Readers Write: (Nov. 23): Plastic guns, holding-pond drownings, Saints stadium, streetcars, Salvation Army

  • Updated: November 22, 2013 - 5:55 PM

It was only a matter of time before a tragedy occurred at the Hwy. 7/Hwy. 100 interchange.


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Why would a ban be more effective here?

Former Minneapolis Police Chief Tim Dolan attempts, yet again, to use fear to garner public support for an ineffective and unnecessary gun-control law: the Undetectable Firearms Act (Short Takes, Nov. 21). He admits “a law will not prevent plastic guns,” yet it still gets his full-throated support. Why? Supposedly because “a stiff penalty can deter people from carrying them.”

Except it won’t.

There are already “stiff penalties” for carrying guns without a permit, or for possessing them if you’re ineligible. Those apply equally to plastic guns. It would still be illegal to bring such a weapon into a sensitive area like a courthouse or behind security at an airport.

What of the argument that they’re undetectable? If a ban on plastic firearms truly prevented their existence, it would be a historic first. Alcohol, drug and even “assault weapon” prohibitions have all been resounding failures. To expect this to be any different is naive.




An ecological tool, or a public-safety risk?

I am saddened beyond measure that two precious little ones drowned and three others were hospitalized (one in critical condition) on Friday after their car rolled into the holding pond at the interchange of Hwys. 7 and 100 in St. Louis Park. And I am angered beyond measure knowing that the Minnesota Department of Transportation could have prevented this tragedy. Finger-pointing in the aftermath is not fruitful unless it can help prevent future tragedies. In this case I pray it can.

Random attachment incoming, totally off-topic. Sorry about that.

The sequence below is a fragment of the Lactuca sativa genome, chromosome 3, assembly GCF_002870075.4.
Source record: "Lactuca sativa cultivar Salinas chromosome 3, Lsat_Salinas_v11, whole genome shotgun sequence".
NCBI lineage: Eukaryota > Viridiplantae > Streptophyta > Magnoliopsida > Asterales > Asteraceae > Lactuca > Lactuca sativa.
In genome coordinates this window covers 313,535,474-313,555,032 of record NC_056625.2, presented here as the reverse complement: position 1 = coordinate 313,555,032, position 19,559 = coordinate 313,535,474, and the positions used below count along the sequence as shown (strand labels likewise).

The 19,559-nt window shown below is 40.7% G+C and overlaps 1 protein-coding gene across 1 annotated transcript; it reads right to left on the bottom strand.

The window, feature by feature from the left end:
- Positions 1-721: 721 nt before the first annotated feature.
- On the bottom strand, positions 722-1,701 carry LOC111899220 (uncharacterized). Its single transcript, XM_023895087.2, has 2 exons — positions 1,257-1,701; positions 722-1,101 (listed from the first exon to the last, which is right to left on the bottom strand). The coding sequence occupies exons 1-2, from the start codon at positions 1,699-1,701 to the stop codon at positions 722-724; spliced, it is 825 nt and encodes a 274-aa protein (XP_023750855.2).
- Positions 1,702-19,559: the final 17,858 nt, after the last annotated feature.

Until recently my wife and I lived near that interchange. We were stunned when MnDOT installed a holding pond. The first day we saw it, we said almost in unison: “Someone is going to drown here.” How could anyone think it’s a good idea to put an unprotected deep pond in the middle of an interchange traveled by tens of thousands of motorists a day? I feel a measure of guilt for not raising my voice at the time.

Now I see holding ponds being added elsewhere (one such arrangement is so steep and deep it looks like a mountain lake) without so much as a guardrail.

The ecological benefit of such ponds cannot possibly outweigh the risk to life. I fully understand that we cannot remove every watery deathtrap near our roads and highways, but we don’t need to go out of our way to build new ones.

GREG HOWARD, Hudson, Wis.



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